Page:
Maxine is a Speech and Language Therapist with experience as a clinician and a manager working within NHS, educational and forensic contexts. Her clinical expertise is particularly around working with adolescents on secure wards and in the youth justice service where she has experience of developing services and implementing new clinical pathways. Before joining the University of Central Lancashire, Maxine was a lecturer at the University of Manchester with responsibilities for undergraduate teaching on BSc Speech and Language therapy and postgraduate teaching on MRes in Psychological Sciences. She has delivered and designed teaching materials across a range of modules including clinical and professional practice, research methods, clinical linguistics and developmental language disorder. Additionally, she has overseen BSc research projects and been a clinical examiner across a range of modules. Working with youth offending teams her research has profiled the psycholinguistic and socioemotional characteristics of young offenders with and without Developmental Language Disorder (DLD) and detail gender differences. In addition, she investigated language competence as a variable with respect to rates of recidivism and severity of crime and her work is the first to study the predictive utility of DLD status for reoffending.
Dr. Church studied medicine at the University of Cambridge and undertook general psychiatric training at South London and Maudsley NHS Foundation Trust. He trained in child and adolescent psychiatry on the Maudsley rotation, and then in forensic psychiatry at West London Mental Health NHS Trust, subsequently working as a Consultant Psychiatrist and Lead Clinician in the London Borough of Lambeth.
After working in the NHS for over 15 years, in November 2017 Dr Church joined Cygnet Woking as Medical Director and Consultant Forensic Psychiatrist on Oaktree Ward, a Female Low Secure Unit. He is passionate about quality improvement, recovery and involvement of service users and family in care planning and the delivery of services.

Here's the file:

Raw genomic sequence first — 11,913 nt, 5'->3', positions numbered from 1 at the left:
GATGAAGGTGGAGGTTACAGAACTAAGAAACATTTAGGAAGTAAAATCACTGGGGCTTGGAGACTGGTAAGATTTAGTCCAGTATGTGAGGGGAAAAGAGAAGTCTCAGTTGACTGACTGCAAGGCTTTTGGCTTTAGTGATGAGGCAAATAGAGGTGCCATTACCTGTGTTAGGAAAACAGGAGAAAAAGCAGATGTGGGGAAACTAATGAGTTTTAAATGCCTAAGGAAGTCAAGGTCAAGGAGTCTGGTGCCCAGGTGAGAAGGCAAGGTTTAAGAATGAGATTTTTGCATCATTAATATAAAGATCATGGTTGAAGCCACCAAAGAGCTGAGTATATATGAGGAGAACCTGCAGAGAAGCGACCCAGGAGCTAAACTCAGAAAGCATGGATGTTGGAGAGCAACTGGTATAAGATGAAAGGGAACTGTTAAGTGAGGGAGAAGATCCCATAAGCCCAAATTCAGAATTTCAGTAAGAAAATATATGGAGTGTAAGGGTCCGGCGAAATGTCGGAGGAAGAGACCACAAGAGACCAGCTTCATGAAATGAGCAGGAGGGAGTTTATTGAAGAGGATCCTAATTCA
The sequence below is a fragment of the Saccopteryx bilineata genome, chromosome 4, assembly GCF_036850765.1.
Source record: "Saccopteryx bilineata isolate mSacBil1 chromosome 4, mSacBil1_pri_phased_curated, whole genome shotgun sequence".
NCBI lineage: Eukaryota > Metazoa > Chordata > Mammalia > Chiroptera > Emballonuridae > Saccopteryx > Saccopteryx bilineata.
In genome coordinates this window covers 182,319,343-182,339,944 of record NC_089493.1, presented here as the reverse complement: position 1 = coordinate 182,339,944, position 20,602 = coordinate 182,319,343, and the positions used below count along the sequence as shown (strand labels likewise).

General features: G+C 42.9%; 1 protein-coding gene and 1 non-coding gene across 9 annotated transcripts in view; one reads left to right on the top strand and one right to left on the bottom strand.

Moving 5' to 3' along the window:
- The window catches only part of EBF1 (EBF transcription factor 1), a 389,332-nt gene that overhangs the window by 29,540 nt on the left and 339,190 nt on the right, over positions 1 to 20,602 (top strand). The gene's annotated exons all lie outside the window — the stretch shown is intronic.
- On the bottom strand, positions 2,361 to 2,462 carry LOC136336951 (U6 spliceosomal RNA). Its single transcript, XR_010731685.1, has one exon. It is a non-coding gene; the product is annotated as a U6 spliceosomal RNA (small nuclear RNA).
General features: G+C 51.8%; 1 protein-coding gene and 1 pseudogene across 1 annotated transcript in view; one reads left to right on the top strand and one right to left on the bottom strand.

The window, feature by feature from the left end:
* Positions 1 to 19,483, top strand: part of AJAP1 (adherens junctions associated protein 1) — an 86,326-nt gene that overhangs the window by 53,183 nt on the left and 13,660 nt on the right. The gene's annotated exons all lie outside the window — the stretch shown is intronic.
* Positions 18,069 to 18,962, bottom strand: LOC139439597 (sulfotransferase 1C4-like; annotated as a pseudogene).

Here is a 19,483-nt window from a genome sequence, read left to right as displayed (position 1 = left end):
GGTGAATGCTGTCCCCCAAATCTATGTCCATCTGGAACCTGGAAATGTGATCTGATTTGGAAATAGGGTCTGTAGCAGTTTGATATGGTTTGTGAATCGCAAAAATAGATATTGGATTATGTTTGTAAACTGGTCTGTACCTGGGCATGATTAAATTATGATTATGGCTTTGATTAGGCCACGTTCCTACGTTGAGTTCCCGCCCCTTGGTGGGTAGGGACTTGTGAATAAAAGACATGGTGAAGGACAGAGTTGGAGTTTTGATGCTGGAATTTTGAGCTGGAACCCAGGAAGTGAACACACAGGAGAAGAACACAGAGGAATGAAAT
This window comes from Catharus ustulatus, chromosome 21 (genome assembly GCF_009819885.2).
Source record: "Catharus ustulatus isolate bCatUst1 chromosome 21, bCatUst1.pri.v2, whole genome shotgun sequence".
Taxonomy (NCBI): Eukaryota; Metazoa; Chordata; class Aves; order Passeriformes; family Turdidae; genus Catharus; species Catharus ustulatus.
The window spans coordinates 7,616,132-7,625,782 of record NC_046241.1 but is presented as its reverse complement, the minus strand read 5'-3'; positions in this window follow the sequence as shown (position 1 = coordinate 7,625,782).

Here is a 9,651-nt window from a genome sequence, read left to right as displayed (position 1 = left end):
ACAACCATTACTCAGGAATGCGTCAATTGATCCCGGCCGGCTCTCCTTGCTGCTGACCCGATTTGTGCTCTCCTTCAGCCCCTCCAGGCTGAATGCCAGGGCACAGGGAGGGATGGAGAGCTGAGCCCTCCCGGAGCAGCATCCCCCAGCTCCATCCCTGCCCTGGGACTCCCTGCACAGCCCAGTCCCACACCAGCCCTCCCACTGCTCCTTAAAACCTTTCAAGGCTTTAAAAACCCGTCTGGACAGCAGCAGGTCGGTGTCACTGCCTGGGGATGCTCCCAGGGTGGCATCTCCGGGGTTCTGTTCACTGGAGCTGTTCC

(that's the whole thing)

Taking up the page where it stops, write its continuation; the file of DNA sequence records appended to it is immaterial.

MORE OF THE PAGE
Bio and image via Cygnet Health Care
Dr Church also has longstanding academic interests in offender health, youth justice, safeguarding and medicolegal aspects of forensic psychiatry including fitness to plead, psychiatric defences, risk assessment and risk management. He is an Honorary Clinical Senior Lecturer at the Institute of Psychiatry, Psychology and Neuroscience, King’s College London, and serves on a number of national and international boards and committees.
André Tomlin is an Information Scientist with 20 years experience working in evidence-based healthcare. He’s worked in the NHS, for Oxford University and since 2002 as Managing Director of Minervation Ltd, a consultancy company who do clever digital stuff for charities, universities and the public sector. Most recently André has been the driving force behind the Mental Elf and the National Elf Service. *The Mental Elf is a blogging platform that presents expert summaries of the latest reliable research and disseminates this evidence across social media. They have published thousands of blogs over the last 10 years, written by experts and discussed by patients, practitioners and researchers. This innovative digital platform helps professionals keep up to date with simple, clear and engaging summaries of evidence-based research. André is a Trustee at the Centre for Mental Health and an Honorary Research Fellow at University College London Division of Psychiatry. He lives in Bristol, surrounded by dogs, elflings and lots of woodland!
Bio via The Mental Elf
I am an information scientist with an interest in making knowledge from systematic research more accessible to people who need it. This means you. I’ve been attempting this in the area of Evidence-Based Health Care since 1995. So far the results have been mixed. For some reason we expected busy clinicians to search databases and appraise papers instead of seeing patients. We also expected publishers to make the research freely available to the people who paid for it. Ha! Hence The National Elf service.